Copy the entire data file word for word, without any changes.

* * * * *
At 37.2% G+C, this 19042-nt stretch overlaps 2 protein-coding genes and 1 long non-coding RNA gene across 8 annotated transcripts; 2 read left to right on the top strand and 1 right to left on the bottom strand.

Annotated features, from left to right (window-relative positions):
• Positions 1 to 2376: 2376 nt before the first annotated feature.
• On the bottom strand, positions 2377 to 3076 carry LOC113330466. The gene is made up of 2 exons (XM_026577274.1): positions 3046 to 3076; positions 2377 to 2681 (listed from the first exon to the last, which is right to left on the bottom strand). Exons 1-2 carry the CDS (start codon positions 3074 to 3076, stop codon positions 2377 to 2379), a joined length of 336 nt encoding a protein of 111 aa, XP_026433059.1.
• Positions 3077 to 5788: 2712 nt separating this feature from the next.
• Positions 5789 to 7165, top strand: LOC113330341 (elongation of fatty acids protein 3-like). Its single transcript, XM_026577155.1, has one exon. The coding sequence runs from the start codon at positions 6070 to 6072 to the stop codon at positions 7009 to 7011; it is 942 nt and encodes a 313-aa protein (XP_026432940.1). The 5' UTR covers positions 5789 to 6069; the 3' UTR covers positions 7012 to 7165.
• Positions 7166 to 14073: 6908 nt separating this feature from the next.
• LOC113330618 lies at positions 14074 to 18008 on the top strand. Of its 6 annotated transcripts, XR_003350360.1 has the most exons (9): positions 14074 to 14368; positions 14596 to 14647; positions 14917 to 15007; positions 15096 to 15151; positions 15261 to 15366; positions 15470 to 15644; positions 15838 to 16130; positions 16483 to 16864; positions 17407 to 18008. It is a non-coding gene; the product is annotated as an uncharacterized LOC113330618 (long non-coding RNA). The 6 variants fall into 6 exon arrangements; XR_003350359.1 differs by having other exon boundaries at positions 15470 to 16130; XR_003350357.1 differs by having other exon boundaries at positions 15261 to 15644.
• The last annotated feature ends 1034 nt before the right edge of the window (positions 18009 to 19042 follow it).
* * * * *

At 37.2% G+C, this 19042-nt stretch overlaps 2 protein-coding genes and 1 long non-coding RNA gene across 8 annotated transcripts; 2 read left to right on the top strand and 1 right to left on the bottom strand.

Annotated features, from left to right (window-relative positions):
• Positions 1 to 2376: 2376 nt before the first annotated feature.
• On the bottom strand, positions 2377 to 3076 carry LOC113330466. The gene is made up of 2 exons (XM_026577274.1): positions 3046 to 3076; positions 2377 to 2681 (listed from the first exon to the last, which is right to left on the bottom strand). Exons 1-2 carry the CDS (start codon positions 3074 to 3076, stop codon positions 2377 to 2379), a joined length of 336 nt encoding a protein of 111 aa, XP_026433059.1.
• Positions 3077 to 5788: 2712 nt separating this feature from the next.
• Positions 5789 to 7165, top strand: LOC113330341 (elongation of fatty acids protein 3-like). Its single transcript, XM_026577155.1, has one exon. The coding sequence runs from the start codon at positions 6070 to 6072 to the stop codon at positions 7009 to 7011; it is 942 nt and encodes a 313-aa protein (XP_026432940.1). The 5' UTR covers positions 5789 to 6069; the 3' UTR covers positions 7012 to 7165.
• Positions 7166 to 14073: 6908 nt separating this feature from the next.
• LOC113330618 lies at positions 14074 to 18008 on the top strand. Of its 6 annotated transcripts, XR_003350360.1 has the most exons (9): positions 14074 to 14368; positions 14596 to 14647; positions 14917 to 15007; positions 15096 to 15151; positions 15261 to 15366; positions 15470 to 15644; positions 15838 to 16130; positions 16483 to 16864; positions 17407 to 18008. It is a non-coding gene; the product is annotated as an uncharacterized LOC113330618 (long non-coding RNA). The 6 variants fall into 6 exon arrangements; XR_003350359.1 differs by having other exon boundaries at positions 15470 to 16130; XR_003350357.1 differs by having other exon boundaries at positions 15261 to 15644.
• The last annotated feature ends 1034 nt before the right edge of the window (positions 18009 to 19042 follow it).